Texas is pretty flat. It was the first distinguishing feature pointed out by my host family’s mother: Texas is flat. Actually, no. The first thing you notice is that Texas is hot. Sure, 85-90 can feel OK if it’s not humid, but in Texas, it’s hot and humid, the worst combo. Honestly, if Texas weren’t actually so hot, then dang, this would be a place to die for (relatively speaking).
Texas is hot and flat; seriously, flat. The land stretches out far into the horizon, and with basically nothing to obscure your vision, you can actually see Route 59 spearhead straight into the distance. Very little change in elevation exists. Occasionally the land rises, but for every slight topographic rise, there is always an equal and opposite topographic dip that levels the balances. This isn’t to say there are no slopes at all. Texas seems to be extremely hell bent on the look of their state, so at least from Houston to Sugar Land (yes, Sugar Land), Texas is pretty georgeous. Originally imagining Texas a desert wasteland with cacti and tumbleweed, I was pleasantly surprised to see a wealth of green everywhere you looked. Even a lot of the trees are taller than the ones back in Maryland. To say even better thing, the residential communities are gorgeous, though State laws are pretty anal about making sure you don’t plant any plants in your front yard, as well as ensuring that every house has exactly two trees in their yard. lol.
To one up even more, everything in Texas is large. And I mean large. Sure, perhaps not every building is the size of the Dubai Tower or the Great Wall of China (to be honest, downtown Houston is really tiny compared to NYC), but most food portions, building masses, and home neighborhoods, are so considerably large in scale, especially in comparison to their Californian and DC Area counterparts. The most relatable night where the size of things in Texas dawned upon me was their AMC Movie Theatre. Holy shit what that thing huge. It sported about 8 theatres, so the number of theatres isn’t something to call home about, but the size of each theatre blows my mind. From the outside, the building was enourmous. With yellow stone walls that scaled nearly four or five stories and stretched four to five blocks, It wasn’t the prettiest of buildings, as solid stone walls for modern day venues are pretty lame, but once you enter the building (or order tickets just outside), the multitude of lights is dizzying. Once we had purchased our tickets (which were $10, argh) for Madagascar 3, we entered Theatre 1 and kind of just fainted on the floor.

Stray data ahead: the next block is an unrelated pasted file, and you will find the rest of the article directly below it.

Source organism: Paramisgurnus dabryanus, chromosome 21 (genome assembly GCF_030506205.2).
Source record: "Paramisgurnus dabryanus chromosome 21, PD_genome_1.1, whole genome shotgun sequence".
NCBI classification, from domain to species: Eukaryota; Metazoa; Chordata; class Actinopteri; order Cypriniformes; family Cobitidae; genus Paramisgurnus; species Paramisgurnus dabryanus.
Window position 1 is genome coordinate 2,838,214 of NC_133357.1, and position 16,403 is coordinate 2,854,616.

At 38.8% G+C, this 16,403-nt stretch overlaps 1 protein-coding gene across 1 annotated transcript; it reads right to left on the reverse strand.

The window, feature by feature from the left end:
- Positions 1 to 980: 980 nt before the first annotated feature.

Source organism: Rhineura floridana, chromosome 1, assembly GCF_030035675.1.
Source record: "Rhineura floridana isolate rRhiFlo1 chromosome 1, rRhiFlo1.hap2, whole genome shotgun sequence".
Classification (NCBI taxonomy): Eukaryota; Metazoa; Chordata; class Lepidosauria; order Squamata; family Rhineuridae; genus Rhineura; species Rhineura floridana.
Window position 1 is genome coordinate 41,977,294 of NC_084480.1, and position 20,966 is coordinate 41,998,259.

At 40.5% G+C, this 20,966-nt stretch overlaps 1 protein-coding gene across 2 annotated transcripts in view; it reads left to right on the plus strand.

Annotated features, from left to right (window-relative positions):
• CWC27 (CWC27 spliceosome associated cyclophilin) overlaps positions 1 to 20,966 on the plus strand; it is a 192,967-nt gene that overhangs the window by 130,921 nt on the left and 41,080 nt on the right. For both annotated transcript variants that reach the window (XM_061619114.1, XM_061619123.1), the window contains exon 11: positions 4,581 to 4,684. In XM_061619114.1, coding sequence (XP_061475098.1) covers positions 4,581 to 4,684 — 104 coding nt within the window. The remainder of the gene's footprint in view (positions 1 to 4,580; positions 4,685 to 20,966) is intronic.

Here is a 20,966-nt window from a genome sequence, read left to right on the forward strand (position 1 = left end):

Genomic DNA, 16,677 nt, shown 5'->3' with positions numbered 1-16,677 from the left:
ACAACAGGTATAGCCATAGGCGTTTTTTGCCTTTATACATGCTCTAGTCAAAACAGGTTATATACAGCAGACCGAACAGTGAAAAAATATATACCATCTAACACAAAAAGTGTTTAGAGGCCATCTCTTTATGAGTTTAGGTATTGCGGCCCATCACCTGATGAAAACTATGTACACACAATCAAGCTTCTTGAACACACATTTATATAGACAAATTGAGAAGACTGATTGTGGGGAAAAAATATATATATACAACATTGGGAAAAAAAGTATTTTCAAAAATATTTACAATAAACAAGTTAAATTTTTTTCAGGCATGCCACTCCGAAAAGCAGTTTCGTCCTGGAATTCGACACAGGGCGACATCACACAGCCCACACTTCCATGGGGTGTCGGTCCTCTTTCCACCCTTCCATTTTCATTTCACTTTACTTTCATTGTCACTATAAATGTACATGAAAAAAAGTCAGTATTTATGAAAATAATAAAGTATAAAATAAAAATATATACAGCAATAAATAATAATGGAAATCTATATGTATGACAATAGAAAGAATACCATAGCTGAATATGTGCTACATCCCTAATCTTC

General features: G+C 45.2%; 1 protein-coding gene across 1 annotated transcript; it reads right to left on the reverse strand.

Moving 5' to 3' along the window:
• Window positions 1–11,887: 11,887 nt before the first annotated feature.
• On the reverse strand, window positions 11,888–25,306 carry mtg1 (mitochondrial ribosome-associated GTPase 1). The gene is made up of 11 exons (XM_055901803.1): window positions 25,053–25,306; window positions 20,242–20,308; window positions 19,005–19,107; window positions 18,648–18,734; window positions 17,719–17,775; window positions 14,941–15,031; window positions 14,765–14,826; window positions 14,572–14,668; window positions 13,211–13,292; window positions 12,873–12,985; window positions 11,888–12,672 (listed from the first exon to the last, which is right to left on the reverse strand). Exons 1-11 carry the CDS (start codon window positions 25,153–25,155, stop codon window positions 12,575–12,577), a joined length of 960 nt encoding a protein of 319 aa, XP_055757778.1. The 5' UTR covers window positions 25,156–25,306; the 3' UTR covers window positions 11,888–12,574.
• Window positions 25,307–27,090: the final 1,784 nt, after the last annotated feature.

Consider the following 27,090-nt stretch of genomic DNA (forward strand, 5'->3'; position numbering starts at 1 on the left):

The theatre’s screen was GINORMOUS (I’m trying to continuously find synonyms for HUGE, so have some lineancy if accidentally repeat a word). About the size of an IMAX screen without actually being IMAX, Madagascar 3 looked insanely gigantic, clean, and bright. I ended having a lot of fun watching Madagascar 3, which ended up being so crazy and trippy that I had a lot of fun watching it. This has greatly surged my interest and excitement for watching Pixar’s Brave that releases this Friday. I am quite fortunate to be able to enjoy Pixar’s 13th feature film on a lucrative screen (and on a semi-lucrative budget). Large portions of steak? Tantalizzing, but hard to manage. Large movie screens for entertainment consumption? Easy.
Why am I in Texas? I was able to an opportunity shadowing an MD/PhD Pathologist at MD Anderson
Cancer Center (their logo actually has Cancer crossed out; it’s pretty sweet). I currently live with him in his home and the majority of his family is out, either in Pakistan, working, or interning/taking classes. So what do you get when you have an Asian college student, an Indian pathologist, and a dog named Shakka living in the same house.
P.S. Nearly all the traffic lights here are horizontal and not vertical. Strange.
P.P.S I’ll be in Sugar Land, Texas for about 4 weeks (aka, a month). I’ll try to do a daily log of my adventures at the MD Anderson
Cancer Center if they are worth logging.
P.P.P.S. Sullivan for Prez!